February 28, 1864, Fort
Major General S. R. Curtis to Major General H. W. Halleck
HEADQUARTERS DEPARTMENT OF KANSAS,
Fort Leavenworth, February 28, 1864.
Maj. Gen. H. W. HALLECK, General-in-Chief:
GENERAL: I have received no answers from you or from the honorable Secretary of War concerning the ambiguity or dilemma involved in the meaning of the words "Fort Smith" as contained in the order, No. 1, of the honorable Secretary creating this Department of Kansas. I wrote you last from Elm Springs, Ark., in which I expressed my views, after personal reconnaissance, of the necessity of fortifying both Fort Smith and Van Buren, this latter place being the safe and proper depot for stations above. Since my arrival here, I am informed that General Steele has advised General Thayer that the War Department has decided that the town of Fort Smith is in the Department of Arkansas, and therefore directs General Thayer to command all the troops in and about the town.
When I was there the stone inclosure, about 200 feet square, did not contain a corporal's guard, and it would be mere mockery to attach such a place to my command while all the troops within 50 miles belong to another department; and if such be the construction, that Fort Smith does not mean the town, and is not made to include the troops and heights which are its legitimate defenses, I desire the words "Fort Smith" may be erased from my department as being entirely void of all military meaning. This construction excludes from my command all the troops that took and hold the country about Fort Smith, as the troops at the date of the order were in and out of the city of Fort Smith mostly for convenience of forage east of the west line of Arkansas.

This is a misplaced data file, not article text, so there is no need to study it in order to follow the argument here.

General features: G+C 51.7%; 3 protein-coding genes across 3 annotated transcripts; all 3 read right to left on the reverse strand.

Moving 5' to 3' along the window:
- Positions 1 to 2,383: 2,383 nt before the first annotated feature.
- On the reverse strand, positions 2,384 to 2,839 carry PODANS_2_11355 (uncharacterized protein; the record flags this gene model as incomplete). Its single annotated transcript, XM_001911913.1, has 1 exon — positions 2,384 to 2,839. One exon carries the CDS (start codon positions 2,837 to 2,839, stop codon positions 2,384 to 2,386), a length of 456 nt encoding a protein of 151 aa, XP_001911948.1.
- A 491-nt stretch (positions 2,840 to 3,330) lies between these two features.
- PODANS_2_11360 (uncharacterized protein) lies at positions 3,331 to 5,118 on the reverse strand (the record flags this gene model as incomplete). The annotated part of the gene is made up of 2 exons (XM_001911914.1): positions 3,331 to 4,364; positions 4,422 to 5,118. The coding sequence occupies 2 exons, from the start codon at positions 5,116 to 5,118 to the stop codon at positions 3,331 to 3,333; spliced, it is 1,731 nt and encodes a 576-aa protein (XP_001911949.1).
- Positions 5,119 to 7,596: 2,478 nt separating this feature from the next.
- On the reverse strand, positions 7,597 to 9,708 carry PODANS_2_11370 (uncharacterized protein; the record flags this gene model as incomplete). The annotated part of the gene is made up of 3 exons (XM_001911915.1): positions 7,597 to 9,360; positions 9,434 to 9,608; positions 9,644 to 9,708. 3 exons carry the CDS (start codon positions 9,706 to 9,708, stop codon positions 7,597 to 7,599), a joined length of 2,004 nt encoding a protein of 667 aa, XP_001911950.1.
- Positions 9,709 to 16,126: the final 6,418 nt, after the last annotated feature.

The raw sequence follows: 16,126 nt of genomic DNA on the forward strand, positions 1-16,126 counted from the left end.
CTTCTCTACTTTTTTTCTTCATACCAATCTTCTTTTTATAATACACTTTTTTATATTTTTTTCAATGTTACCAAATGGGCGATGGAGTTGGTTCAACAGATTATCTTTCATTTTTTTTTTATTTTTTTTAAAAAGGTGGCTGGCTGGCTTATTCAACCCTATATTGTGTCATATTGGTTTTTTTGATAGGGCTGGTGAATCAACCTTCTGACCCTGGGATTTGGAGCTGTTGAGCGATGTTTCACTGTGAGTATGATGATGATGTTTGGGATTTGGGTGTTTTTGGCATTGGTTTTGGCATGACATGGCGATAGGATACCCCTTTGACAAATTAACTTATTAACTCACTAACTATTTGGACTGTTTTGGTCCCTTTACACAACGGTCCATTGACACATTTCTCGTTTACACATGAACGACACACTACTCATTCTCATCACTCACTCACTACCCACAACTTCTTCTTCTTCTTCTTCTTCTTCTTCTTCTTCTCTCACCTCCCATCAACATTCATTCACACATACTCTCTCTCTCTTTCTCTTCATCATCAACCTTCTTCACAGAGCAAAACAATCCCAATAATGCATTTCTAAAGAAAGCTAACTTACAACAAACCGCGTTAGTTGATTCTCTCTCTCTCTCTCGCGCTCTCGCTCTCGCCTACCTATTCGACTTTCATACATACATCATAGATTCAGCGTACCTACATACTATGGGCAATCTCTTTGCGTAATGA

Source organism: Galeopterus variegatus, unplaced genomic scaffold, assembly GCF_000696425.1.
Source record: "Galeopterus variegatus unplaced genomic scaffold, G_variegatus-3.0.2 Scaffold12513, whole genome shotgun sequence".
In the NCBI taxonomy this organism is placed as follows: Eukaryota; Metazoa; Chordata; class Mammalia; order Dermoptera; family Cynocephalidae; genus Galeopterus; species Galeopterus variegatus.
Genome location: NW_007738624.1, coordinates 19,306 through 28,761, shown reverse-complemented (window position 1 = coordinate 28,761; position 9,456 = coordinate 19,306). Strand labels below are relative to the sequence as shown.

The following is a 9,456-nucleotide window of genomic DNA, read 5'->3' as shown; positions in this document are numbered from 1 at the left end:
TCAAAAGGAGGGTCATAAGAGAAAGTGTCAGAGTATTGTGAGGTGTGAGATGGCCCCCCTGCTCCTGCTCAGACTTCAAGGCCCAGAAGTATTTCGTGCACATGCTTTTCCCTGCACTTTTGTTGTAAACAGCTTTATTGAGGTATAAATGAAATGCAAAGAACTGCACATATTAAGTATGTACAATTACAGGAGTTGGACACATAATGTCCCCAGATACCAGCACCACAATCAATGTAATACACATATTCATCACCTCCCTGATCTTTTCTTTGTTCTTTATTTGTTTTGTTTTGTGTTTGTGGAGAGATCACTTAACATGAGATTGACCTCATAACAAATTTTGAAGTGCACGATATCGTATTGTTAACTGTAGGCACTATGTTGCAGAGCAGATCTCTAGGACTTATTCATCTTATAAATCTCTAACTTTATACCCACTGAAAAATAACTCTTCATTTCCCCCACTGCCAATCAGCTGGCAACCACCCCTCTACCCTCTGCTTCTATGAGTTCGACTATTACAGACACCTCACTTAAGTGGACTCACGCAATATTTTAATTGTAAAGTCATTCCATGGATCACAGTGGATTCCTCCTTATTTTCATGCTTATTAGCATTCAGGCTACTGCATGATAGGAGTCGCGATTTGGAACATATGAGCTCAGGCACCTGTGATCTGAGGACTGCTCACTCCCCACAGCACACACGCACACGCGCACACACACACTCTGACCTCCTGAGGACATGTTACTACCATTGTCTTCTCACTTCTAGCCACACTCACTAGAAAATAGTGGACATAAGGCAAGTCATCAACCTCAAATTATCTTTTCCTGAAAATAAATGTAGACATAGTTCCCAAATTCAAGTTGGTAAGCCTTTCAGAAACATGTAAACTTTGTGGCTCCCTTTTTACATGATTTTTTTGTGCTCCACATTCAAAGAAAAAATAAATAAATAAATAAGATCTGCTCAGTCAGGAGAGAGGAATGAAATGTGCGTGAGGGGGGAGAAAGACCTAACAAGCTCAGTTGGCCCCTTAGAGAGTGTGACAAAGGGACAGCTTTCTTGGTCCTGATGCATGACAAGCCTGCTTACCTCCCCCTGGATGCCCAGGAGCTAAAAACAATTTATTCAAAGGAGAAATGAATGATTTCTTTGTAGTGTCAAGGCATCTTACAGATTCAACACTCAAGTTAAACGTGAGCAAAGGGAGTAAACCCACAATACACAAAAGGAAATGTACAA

If such be the construction of my department order I have only the Indian Brigade now at Fort Gibson, a dismounted, decimated, undisciplined, and poorly armed Indian command, to protect the whole country below Fort Scott. I also find your Special Orders, No. 81, removing the Ninth Kansas away from the Missouri border where they had just scattered 100 or 200 bushwhackers, and sending them also to General Steele in Arkansas. The greatest anxiety and apprehension prevails in Kansas, where the towns and people have been subject to atrocious assaults from secret and most unrelenting foes. Taking away the troops best acquainted with the haunts of fiends, who have but recently sacked their towns and murdered 250 unarmed inhabitants and overpowered soldiers, will greatly increase public anxiety and peril the towns in that vicinity.
Small gangs of bushwhackers are assembling in the Sni Hills, where Quantrill's band has repeatedly assembled, and the people cannot feel safe or pursue their avocations without the presence of a considerable force being distributed as the Ninth and other troops are in that vicinity. I cannot, therefore, withhold my surprise and mortification at orders which seem to reduce my force and expose this command to the same sort of outrages that have heretofore disgraced civilized and even savage warfare.
The lives and property destroyed by the raids, sacking, and cruel murders committed at Shawnee, Gardner, Olathe, Humboldt, Osawatomie, Baxter Springs, and Lawrence were of more value than the cost of keeping twenty regiments in the field to guard them. Yet far less, well disposed and properly armed, can prevent further similar outrages, which without such force may well be apprehended. The enemy, it is true, is not found organized and in force north of the Canadian, but such was the state of things when the last disaster burst upon the people at dawn of day and reduced a city to ashes, and the whole country was clad in mourning. It seems to me more, not less, troops should be appropriated to even the defenses of Eastern Kansas and the Indian country. Besides, offensive thrusts against Texas and traitors assembled on the Red River can be made on the good roads and grassy prairies west of the mountain ranges which intercept the movements through Missouri and Arkansas. I ask your fair and favorable allotment of forces to my command, and your sympathies for an unfortunate but devoted people.
I have the honor to be, general, your obedient servant,
S. R. CURTIS,
visits since 02/04/2004
page revised 05/25/2006